The Chinese tech giant scrapes Japan’s Fugaku and Google Sycamore (a quantum processor) and takes first place in the world’s most powerful and fastest computer rankings with the development of Zuchongzhi 2.
Zuchongzhi 2 Chinese or power war with the most powerful quantum computer
China is making amazing progress in computer technologies as the country seeks to rely less on foreign technology. Offering high levels of performance and versatility, Beijing has just unveiled its 2022 supercomputer called Zuchongzhi 2, which has already made it possible to get positive results against the West. The Chinese supremacy over quantum computers is clear, and Chinese researchers and companies are said to have far more patents on quantum technologies than Americans and Europeans.
Beijing, in turn, has made significant investments in this technology that has precedents. In 2021, a Chinese government directive revealed by the Financial Times indicated that all foreign hardware and software in running the country should be replaced with its domestic equivalent. The Chinese Zuchongzhi 2 will be 10 million times faster than Sycamore, more powerful on certain accounts and will have the advantage of fully operating at room temperature. Its performance is explained by its optical approach, which differs from that of Google’s metal-cooled superconductors.
There will be enough space to increase the power of this processor even more. This high-tech beast is equipped with a 66-kilobit quantum processor that is said to be 10 million times faster than the world’s best supercomputer. For example, Zuchongzhi 2 can calculate in a millisecond “fraction” of a task that the world’s fastest conventional computer would take 30,000 billion years to accomplish. Or, a machine could theoretically compute a random walk on 66 chess boards at once—a task that is impossible for any computer today.
The response to Donald Trump’s ban on Huawei?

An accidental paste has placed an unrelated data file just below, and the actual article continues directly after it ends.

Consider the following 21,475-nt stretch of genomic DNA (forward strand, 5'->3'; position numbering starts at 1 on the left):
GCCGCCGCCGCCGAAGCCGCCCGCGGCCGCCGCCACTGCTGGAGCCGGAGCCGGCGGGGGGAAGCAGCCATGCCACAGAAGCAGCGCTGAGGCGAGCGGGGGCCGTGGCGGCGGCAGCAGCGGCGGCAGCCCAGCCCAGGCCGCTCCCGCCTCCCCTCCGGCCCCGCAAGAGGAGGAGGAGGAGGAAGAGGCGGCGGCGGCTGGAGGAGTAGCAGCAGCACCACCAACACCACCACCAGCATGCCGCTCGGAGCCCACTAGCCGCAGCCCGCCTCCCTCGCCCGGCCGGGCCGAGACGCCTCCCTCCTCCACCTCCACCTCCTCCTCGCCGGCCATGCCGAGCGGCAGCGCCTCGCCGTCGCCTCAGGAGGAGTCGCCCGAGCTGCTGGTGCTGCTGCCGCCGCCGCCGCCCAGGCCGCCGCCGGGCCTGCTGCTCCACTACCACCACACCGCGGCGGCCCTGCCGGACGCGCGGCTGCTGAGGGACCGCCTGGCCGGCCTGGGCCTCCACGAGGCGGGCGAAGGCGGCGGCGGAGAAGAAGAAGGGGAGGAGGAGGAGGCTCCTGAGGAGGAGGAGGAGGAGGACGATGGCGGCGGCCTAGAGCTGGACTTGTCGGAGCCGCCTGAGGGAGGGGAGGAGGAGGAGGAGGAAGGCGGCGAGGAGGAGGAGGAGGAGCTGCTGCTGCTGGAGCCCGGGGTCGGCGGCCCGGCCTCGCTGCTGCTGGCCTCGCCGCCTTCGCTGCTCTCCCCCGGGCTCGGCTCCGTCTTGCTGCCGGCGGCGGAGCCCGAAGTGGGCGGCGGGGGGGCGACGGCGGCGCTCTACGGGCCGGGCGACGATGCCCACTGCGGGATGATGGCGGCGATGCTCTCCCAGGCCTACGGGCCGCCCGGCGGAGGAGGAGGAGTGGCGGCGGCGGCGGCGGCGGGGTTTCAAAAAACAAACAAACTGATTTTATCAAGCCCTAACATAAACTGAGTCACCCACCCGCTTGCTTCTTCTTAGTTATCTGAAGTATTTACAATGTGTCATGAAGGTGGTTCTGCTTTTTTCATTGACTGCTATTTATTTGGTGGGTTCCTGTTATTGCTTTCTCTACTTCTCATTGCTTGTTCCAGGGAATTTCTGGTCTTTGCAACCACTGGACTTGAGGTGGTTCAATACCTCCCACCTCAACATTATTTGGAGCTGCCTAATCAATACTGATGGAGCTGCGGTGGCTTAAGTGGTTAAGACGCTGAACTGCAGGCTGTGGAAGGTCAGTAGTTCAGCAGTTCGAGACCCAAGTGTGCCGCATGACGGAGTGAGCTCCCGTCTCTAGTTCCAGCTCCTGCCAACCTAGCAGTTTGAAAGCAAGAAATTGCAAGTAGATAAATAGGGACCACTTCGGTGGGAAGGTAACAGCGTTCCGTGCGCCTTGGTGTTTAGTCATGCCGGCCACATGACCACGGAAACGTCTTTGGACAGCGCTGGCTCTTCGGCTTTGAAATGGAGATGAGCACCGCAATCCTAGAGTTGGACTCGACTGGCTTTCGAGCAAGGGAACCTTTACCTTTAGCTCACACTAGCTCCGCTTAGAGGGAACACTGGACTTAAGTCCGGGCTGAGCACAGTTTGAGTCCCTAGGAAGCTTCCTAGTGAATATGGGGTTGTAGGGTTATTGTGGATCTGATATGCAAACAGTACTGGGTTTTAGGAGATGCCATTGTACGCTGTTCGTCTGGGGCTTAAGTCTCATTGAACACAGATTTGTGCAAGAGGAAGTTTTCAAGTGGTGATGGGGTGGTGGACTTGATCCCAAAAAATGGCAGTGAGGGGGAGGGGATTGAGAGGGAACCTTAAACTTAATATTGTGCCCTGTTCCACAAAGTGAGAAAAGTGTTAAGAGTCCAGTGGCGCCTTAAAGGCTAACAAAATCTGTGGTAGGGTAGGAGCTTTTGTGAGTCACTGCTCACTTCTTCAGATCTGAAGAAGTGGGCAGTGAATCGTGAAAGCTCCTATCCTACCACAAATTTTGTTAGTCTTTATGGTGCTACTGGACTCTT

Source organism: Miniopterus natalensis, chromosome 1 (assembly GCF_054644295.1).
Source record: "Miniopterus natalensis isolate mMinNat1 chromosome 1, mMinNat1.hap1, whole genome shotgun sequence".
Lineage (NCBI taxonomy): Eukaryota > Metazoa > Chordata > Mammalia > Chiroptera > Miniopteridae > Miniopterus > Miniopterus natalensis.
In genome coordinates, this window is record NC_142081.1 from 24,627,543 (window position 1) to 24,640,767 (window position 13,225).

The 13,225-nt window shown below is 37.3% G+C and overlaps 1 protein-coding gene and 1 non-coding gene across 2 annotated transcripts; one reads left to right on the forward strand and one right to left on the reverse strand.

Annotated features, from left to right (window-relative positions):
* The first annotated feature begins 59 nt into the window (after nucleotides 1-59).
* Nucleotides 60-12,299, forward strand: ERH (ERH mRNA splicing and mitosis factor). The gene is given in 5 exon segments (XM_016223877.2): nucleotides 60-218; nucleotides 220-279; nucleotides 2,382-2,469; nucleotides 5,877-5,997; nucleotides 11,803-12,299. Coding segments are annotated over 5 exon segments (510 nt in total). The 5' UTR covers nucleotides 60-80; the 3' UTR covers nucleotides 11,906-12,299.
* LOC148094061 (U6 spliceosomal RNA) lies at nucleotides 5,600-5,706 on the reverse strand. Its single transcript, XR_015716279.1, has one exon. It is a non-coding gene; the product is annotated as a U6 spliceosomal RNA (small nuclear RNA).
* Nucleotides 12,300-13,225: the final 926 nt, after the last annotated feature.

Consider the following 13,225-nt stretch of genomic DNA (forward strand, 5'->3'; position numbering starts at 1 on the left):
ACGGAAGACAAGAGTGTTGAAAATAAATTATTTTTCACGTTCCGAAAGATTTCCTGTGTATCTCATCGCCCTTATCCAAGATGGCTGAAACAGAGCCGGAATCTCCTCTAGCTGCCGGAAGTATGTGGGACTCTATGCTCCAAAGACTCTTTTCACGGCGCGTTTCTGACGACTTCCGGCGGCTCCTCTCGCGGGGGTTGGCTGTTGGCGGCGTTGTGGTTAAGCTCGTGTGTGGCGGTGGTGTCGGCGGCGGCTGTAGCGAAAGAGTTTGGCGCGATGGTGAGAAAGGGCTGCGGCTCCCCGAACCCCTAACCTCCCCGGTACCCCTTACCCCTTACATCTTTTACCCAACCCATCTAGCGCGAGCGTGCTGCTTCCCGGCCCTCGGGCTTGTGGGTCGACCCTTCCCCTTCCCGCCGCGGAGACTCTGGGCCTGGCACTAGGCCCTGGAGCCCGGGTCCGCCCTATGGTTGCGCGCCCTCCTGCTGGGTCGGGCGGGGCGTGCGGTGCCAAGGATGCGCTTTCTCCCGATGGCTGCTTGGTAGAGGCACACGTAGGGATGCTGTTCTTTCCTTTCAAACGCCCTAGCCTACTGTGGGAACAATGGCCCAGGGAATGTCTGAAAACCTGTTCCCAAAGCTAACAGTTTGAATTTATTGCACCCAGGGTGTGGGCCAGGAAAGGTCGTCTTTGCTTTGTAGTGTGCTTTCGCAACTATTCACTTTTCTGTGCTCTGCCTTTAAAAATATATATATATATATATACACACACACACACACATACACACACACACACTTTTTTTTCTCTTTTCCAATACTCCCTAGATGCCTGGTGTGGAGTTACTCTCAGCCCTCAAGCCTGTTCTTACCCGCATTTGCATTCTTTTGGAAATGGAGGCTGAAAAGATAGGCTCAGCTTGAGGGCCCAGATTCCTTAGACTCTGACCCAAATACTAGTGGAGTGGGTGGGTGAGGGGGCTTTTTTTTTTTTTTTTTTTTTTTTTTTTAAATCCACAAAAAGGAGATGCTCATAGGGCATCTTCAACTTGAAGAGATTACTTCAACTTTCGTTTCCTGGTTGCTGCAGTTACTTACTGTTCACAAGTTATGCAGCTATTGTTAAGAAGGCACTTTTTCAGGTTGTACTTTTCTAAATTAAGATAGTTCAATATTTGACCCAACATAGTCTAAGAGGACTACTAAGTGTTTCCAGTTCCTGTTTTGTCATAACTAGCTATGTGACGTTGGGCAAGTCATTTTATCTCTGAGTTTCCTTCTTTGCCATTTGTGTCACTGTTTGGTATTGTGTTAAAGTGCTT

Its processor was developed by Chinese researchers from the Center of Excellence in Information and Quantum Physics of the Academy of Sciences, in cooperation with several research centers in Shanghai. The Trump administration’s actions, by removing Chinese tech giant Huawei from US soil, and then by withdrawing its Google license to Android, played their part in Beijing’s decision to separate from “foreign technologies” in all of its public administrations.
The US justified the Huawei ban on the grounds of espionage, and Beijing certainly fears the same thing from the Americans.
Understanding the race for quantum computers
Why are quantum computers so important today in a world marked by the rise of espionage and data sanitization?
The potential of quantum computers is enormous. In fact, unbreakable encryption issues can be resolved in no time. Some experts claim that quantum computers can hack the highly secure decentralized blockchain of cryptocurrency bitcoin, for example, in no time. Artificial intelligence and machine learning will benefit from massive innovations thanks to this technology, as well as medicine and chemistry.
Also, supercomputers are commonly used by the US and Chinese military to analyze certain scenarios in order to improve military tools for all possible situations.
IBM is positioning itself with 1,000 qubits by the end of 2023
Quantities are used regularly to study geographic environments and ocean data to update certain predictive trends.
Some of these tasks will take a long time, even with the latest supercomputers. Nextgov notes: “Even the smallest computing particles need time to go from 1 to 0.”
However, quantum computers can overcome the physical limits of binary computer systems by creating a superposition of the values 1 and 0. Superconducting quantum computers use qubits that obtain a linear combination of states (1 and 0) by a quantum mechanical phenomenon. In other words, qubits can be 1 and 0 at the same time.
The current generation of quantum computers uses about 50 qubits. To crack an advanced code, thousands of qubits would be required. In November, US technology company IBM reportedly built a 127-qubit superconducting quantum computer, and it will unveil a 400-qubit computer this year. By 2023, IBM plans to have 1,000 qubits.
Given the increasing importance of these processes as the Fourth Industrial Revolution accelerates, it is no exaggeration to say that quantum computers will play a central role in key societal functions, from defense research to the advancement of scientists.